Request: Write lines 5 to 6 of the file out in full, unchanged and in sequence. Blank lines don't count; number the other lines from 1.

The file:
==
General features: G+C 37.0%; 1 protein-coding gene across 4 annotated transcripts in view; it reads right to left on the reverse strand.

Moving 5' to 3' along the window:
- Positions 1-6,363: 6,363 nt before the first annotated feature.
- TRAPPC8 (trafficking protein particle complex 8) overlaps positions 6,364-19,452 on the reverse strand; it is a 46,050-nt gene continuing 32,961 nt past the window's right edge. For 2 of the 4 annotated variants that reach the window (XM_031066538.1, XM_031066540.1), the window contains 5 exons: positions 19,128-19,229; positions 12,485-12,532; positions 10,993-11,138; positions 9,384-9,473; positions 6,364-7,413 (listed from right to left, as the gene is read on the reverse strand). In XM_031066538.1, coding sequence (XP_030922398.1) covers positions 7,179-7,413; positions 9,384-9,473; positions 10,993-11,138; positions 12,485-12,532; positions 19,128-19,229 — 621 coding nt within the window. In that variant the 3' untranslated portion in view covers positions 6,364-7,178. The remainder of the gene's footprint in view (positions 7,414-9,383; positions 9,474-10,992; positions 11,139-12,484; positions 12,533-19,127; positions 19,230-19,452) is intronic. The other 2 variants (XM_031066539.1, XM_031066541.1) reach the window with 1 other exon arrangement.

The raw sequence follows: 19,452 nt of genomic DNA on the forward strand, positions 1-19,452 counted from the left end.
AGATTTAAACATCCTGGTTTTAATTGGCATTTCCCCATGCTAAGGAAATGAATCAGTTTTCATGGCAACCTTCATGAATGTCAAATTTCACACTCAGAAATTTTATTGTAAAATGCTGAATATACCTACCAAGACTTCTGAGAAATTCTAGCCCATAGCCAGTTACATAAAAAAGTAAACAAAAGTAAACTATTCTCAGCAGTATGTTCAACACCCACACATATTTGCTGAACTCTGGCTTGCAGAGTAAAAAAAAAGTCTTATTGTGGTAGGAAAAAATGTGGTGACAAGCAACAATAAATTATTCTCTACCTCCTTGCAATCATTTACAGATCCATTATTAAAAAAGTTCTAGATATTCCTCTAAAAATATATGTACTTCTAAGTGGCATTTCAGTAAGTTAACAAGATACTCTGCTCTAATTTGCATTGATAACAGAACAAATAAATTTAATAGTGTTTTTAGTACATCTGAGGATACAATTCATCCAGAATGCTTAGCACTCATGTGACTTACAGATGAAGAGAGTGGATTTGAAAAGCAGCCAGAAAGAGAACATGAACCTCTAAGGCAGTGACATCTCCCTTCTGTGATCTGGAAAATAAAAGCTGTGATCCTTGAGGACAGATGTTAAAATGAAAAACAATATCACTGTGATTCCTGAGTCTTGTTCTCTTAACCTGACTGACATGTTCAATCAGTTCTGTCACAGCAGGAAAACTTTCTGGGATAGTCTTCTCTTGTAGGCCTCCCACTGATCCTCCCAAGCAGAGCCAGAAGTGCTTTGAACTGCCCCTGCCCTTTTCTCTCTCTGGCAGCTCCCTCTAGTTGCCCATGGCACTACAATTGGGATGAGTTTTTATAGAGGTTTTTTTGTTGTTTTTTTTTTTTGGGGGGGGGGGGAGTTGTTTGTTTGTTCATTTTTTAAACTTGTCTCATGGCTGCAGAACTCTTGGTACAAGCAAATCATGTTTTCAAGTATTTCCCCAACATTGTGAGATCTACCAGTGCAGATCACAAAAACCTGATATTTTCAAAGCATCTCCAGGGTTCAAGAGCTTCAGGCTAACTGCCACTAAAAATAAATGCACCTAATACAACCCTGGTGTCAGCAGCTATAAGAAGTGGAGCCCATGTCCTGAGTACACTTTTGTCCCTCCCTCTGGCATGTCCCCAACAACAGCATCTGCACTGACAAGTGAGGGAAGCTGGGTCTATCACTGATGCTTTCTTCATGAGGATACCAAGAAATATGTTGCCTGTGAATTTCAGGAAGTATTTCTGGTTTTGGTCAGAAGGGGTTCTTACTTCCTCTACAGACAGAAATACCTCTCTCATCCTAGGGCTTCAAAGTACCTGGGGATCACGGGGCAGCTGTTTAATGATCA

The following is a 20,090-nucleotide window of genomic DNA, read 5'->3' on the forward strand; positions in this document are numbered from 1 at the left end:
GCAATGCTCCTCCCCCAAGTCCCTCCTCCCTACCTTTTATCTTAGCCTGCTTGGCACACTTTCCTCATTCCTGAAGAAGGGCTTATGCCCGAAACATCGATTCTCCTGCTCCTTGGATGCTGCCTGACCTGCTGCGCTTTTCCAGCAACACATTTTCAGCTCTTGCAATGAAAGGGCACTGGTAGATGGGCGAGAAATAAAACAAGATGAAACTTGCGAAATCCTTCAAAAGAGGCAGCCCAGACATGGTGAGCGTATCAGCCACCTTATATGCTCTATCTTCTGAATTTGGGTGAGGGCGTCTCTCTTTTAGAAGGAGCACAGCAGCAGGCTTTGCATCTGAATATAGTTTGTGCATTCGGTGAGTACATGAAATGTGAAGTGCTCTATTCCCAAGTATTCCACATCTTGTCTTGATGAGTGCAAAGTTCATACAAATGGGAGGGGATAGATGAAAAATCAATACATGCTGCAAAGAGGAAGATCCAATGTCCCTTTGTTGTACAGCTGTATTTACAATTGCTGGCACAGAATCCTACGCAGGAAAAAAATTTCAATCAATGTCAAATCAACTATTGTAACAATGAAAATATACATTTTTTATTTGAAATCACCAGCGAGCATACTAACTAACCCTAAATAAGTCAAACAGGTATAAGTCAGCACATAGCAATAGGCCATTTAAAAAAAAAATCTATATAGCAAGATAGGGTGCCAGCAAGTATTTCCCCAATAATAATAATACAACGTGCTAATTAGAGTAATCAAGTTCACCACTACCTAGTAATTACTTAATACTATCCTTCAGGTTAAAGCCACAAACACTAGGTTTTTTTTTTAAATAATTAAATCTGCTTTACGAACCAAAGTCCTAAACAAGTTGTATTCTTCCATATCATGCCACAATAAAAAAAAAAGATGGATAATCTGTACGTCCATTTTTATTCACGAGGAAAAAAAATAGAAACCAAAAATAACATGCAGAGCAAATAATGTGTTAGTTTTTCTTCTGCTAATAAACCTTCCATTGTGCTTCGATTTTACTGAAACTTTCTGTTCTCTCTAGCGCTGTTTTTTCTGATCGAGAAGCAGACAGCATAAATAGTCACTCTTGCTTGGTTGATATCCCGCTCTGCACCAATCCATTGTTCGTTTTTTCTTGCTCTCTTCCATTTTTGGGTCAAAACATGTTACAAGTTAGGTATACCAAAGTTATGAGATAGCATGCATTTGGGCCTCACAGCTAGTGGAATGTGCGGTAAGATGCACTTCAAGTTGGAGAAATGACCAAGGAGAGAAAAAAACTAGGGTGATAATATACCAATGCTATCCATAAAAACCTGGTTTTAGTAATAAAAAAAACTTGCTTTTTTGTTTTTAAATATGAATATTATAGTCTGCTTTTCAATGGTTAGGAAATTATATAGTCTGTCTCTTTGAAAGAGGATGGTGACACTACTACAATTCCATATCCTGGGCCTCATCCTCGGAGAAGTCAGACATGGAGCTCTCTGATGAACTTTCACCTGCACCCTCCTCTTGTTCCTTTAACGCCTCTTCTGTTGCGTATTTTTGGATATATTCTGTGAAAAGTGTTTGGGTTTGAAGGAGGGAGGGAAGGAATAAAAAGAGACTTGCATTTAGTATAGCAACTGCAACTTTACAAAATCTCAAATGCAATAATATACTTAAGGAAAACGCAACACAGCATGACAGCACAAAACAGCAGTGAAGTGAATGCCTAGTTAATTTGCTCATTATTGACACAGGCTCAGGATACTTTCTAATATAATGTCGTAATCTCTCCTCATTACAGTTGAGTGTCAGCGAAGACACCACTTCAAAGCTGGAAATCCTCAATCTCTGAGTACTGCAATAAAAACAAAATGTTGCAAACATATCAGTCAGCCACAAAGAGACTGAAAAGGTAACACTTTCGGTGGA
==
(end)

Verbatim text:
The raw sequence follows: 19,452 nt of genomic DNA on the forward strand, positions 1-19,452 counted from the left end.
AGATTTAAACATCCTGGTTTTAATTGGCATTTCCCCATGCTAAGGAAATGAATCAGTTTTCATGGCAACCTTCATGAATGTCAAATTTCACACTCAGAAATTTTATTGTAAAATGCTGAATATACCTACCAAGACTTCTGAGAAATTCTAGCCCATAGCCAGTTACATAAAAAAGTAAACAAAAGTAAACTATTCTCAGCAGTATGTTCAACACCCACACATATTTGCTGAACTCTGGCTTGCAGAGTAAAAAAAAAGTCTTATTGTGGTAGGAAAAAATGTGGTGACAAGCAACAATAAATTATTCTCTACCTCCTTGCAATCATTTACAGATCCATTATTAAAAAAGTTCTAGATATTCCTCTAAAAATATATGTACTTCTAAGTGGCATTTCAGTAAGTTAACAAGATACTCTGCTCTAATTTGCATTGATAACAGAACAAATAAATTTAATAGTGTTTTTAGTACATCTGAGGATACAATTCATCCAGAATGCTTAGCACTCATGTGACTTACAGATGAAGAGAGTGGATTTGAAAAGCAGCCAGAAAGAGAACATGAACCTCTAAGGCAGTGACATCTCCCTTCTGTGATCTGGAAAATAAAAGCTGTGATCCTTGAGGACAGATGTTAAAATGAAAAACAATATCACTGTGATTCCTGAGTCTTGTTCTCTTAACCTGACTGACATGTTCAATCAGTTCTGTCACAGCAGGAAAACTTTCTGGGATAGTCTTCTCTTGTAGGCCTCCCACTGATCCTCCCAAGCAGAGCCAGAAGTGCTTTGAACTGCCCCTGCCCTTTTCTCTCTCTGGCAGCTCCCTCTAGTTGCCCATGGCACTACAATTGGGATGAGTTTTTATAGAGGTTTTTTTGTTGTTTTTTTTTTTTGGGGGGGGGGGGAGTTGTTTGTTTGTTCATTTTTTAAACTTGTCTCATGGCTGCAGAACTCTTGGTACAAGCAAATCATGTTTTCAAGTATTTCCCCAACATTGTGAGATCTACCAGTGCAGATCACAAAAACCTGATATTTTCAAAGCATCTCCAGGGTTCAAGAGCTTCAGGCTAACTGCCACTAAAAATAAATGCACCTAATACAACCCTGGTGTCAGCAGCTATAAGAAGTGGAGCCCATGTCCTGAGTACACTTTTGTCCCTCCCTCTGGCATGTCCCCAACAACAGCATCTGCACTGACAAGTGAGGGAAGCTGGGTCTATCACTGATGCTTTCTTCATGAGGATACCAAGAAATATGTTGCCTGTGAATTTCAGGAAGTATTTCTGGTTTTGGTCAGAAGGGGTTCTTACTTCCTCTACAGACAGAAATACCTCTCTCATCCTAGGGCTTCAAAGTACCTGGGGATCACGGGGCAGCTGTTTAATGATCA